“My coverage is ending because I’m 63. I’m under 65. My husband is over 65, but with the new eligibility criteria I am no longer eligible for drug coverage,” Waldie told CBC. “My future is very uncertain because I have ongoing treatment. So it’s a stressor.”
Waldie showed up to an NDP news conference to share her objections towards the program which she described as “absolute hogwash.”
“This affects 46,000 Albertans who have contributed to life in Alberta, who want to contribute as they live their lives. Billions of dollars have been given away in tax cuts to corporations,” she said.
“I think this is completely affordable by this government, but they are choosing to cut valuable programs that preserve the health and well-being of Albertans who have built this province. I think it’s outrageous.”
Waldie planned her retirement from a career in teaching with the benefit program in mind.
She said, “Seniors are part of a family household, and codependents, so it’s a family budget. You hurt one member of a family unit, you’re hurting everybody in that family unit.”
The option that the government has suggested is applying for non-group Blue Cross coverage for Albertans losing their benefits.
A liquor store in Edmonton is testing out a new security program to combat a string of thefts over the past 18 months. Under the proposed new security system, customers will have to scan their ID before they can enter the premises according to a recent article in CBC.
Alcanna, Canada’s biggest private retailer of alcohol is launching a pilot project in partnership with Edmonton police. The project will be tested at Ace Liquor, located at 11708 34th St. in northeast Edmonton. Alcanna stated the intent of the project is to deal with “the epidemic of liquor store robberies that has plagued the city,” a problem that has escalated rapidly in the past year and a half.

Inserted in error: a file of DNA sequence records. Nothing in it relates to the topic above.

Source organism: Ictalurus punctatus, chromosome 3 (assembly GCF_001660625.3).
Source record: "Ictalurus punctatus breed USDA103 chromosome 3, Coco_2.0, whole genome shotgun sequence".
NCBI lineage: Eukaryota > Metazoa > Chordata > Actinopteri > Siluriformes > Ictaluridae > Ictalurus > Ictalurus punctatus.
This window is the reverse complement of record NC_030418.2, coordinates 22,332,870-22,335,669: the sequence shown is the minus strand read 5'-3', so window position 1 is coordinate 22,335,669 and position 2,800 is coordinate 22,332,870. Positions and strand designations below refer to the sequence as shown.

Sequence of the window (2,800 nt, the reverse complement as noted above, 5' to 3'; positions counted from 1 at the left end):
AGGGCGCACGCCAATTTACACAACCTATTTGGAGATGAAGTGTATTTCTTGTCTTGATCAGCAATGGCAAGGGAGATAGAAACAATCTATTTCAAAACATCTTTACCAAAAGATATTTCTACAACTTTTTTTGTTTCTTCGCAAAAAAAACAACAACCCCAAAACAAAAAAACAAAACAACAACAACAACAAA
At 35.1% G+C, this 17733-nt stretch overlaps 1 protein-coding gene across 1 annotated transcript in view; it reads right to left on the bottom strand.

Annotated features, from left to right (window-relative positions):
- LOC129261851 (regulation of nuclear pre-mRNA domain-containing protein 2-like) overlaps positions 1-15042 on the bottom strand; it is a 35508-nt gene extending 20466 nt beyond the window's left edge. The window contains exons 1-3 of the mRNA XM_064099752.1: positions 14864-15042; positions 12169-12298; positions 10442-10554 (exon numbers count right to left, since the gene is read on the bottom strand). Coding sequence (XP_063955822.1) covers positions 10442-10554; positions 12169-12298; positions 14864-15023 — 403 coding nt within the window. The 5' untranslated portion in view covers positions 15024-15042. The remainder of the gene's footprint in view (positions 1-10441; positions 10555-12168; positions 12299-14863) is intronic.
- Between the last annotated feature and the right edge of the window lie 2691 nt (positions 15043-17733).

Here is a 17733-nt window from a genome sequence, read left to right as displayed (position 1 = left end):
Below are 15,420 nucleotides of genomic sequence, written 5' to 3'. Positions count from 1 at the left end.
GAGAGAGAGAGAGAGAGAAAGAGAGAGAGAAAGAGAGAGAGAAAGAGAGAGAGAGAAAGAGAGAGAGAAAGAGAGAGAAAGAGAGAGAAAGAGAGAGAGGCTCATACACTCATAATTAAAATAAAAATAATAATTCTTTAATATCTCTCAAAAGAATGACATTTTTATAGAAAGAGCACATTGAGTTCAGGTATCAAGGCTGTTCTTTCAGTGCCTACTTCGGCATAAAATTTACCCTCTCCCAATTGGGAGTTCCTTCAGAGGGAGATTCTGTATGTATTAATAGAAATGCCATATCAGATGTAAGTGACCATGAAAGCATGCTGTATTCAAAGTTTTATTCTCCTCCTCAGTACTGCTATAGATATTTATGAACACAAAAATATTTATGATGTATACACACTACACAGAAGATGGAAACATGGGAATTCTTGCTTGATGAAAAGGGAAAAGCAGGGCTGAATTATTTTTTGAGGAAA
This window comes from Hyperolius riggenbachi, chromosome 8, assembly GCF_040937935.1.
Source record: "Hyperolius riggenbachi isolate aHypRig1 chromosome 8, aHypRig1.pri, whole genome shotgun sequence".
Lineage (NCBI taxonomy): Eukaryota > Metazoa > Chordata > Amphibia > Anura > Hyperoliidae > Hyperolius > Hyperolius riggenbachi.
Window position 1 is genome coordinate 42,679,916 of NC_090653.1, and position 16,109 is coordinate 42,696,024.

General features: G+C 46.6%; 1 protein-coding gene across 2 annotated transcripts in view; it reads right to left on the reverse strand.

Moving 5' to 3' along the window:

“In 2019, EPS officers responded to almost 9,600 calls of theft of liquor — about 26 calls per day across the city,” Const. Robin Wilson said in the release. An increase of 200 percent since 2018.
“It’s not just people taking advantage of something that is easy, it’s somebody preying on people as well,” he said.
Dale McFee, Chief of Edmonton police told CBC News that investigators often find that some of the thefts are gang-related and that it presents a huge problem for the city.
“Ultimately, the way we are right now and the amount of officer time and different things that are going on in this space, it’s not working. So it’s time to try a few things.”
The new scan system requires patrons to scan their identification before the door will unlock and allow entry into the store. This practice has already been used by bars and nightclubs in Edmonton for years.
The Alcanna pilot project has been positively received by many including Const. Wilson who commended the company for “taking proactive steps to increase the safety of both their employees and the general public,”
Joe Cook is the vice-president of Alcanna which in addition to Ace Liquor, also owns the Liquor Depot, Wine and Beyond and Nova Cannabis brands. “Just as was done with pre-pay and pay at the pump for gas stations, we are hoping Patronscan creates a safer shopping experience,” said Cook in a news release. “This is not shoplifting,” he said. “It is robbery with real or threatened violence.”
Edmontonians won’t have to worry about their privacy rights as the customer ID information will not be kept in the devices but stored in Patronscan’s data centre with restricted access, according to a press release from Alcanna.